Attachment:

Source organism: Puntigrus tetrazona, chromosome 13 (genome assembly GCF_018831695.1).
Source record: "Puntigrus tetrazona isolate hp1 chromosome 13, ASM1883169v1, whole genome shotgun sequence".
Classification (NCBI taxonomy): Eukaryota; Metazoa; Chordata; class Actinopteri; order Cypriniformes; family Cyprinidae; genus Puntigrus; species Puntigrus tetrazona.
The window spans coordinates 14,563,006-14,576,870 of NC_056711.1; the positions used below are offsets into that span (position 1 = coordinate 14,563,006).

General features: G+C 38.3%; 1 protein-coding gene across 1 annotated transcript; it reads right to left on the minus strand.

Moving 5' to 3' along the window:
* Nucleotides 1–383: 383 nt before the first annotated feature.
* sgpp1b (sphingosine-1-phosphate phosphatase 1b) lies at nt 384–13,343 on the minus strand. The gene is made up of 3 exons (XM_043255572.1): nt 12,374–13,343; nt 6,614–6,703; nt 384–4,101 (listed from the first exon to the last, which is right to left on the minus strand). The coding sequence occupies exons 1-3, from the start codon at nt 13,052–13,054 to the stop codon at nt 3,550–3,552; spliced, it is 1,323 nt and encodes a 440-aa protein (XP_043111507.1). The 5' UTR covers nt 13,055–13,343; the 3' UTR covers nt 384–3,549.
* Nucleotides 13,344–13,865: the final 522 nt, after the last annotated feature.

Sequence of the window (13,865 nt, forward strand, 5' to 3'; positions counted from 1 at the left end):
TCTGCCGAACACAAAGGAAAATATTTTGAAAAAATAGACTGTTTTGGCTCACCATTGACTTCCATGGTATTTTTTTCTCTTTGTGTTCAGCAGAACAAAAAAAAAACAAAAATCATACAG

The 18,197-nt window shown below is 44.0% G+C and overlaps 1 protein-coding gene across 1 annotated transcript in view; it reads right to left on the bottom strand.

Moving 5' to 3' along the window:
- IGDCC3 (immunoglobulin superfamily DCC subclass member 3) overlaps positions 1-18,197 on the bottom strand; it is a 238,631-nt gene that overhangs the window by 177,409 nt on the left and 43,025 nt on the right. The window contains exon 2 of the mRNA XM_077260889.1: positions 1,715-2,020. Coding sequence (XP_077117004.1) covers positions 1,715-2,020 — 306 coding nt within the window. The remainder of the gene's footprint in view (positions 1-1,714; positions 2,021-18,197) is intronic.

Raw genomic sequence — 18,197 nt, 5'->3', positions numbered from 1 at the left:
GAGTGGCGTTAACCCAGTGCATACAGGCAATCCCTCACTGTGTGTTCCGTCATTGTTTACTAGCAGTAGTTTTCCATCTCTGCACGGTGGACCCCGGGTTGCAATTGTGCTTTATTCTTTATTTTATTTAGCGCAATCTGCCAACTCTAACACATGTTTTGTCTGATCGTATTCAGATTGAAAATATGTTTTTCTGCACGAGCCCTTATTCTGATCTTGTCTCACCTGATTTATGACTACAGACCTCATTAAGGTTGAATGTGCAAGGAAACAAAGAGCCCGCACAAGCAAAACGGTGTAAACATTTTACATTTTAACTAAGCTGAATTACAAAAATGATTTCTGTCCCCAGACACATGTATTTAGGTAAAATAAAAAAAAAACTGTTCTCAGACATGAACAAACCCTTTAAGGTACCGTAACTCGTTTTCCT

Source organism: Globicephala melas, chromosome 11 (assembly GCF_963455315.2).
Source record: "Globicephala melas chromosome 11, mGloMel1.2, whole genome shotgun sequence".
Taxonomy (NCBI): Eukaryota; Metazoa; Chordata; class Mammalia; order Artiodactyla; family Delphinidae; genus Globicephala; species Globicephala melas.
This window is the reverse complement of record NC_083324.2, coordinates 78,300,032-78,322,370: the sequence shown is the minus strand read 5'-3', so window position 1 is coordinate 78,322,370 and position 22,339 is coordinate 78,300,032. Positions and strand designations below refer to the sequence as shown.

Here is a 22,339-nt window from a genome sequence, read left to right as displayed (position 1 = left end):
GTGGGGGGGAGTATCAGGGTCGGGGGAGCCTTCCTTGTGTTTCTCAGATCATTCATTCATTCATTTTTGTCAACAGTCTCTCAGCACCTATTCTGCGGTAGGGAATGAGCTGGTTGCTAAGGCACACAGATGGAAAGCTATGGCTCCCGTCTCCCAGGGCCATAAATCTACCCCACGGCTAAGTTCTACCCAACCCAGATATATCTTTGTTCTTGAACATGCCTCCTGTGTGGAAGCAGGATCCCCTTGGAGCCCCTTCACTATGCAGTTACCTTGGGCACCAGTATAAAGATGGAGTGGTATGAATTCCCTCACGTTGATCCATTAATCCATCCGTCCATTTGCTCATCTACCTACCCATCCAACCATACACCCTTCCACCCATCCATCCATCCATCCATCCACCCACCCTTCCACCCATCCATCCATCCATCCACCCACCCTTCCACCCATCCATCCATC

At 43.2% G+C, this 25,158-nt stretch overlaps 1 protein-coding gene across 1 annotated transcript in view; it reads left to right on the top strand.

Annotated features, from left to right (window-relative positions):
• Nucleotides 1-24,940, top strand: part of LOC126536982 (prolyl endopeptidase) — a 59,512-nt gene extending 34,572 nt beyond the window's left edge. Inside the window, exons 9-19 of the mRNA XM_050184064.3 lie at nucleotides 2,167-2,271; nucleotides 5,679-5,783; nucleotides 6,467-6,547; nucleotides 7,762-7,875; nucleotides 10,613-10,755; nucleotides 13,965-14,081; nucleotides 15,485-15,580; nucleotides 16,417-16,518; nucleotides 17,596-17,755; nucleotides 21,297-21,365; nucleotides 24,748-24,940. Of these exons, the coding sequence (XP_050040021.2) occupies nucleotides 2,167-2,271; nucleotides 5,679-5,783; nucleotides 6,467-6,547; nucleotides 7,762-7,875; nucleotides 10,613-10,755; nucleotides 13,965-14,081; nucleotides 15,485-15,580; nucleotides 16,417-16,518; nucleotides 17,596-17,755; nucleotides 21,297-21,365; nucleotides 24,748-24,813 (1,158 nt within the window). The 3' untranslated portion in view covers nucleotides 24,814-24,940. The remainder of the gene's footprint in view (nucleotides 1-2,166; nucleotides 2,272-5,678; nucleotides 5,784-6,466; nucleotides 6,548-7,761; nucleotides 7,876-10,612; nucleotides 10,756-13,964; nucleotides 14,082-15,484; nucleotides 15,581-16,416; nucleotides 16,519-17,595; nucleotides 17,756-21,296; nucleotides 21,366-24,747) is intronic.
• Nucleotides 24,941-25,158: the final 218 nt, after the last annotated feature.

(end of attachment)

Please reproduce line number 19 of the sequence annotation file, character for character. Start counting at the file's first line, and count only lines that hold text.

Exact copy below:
Taxonomy (NCBI): Eukaryota; Metazoa; Chordata; class Mammalia; order Artiodactyla; family Delphinidae; genus Globicephala; species Globicephala melas.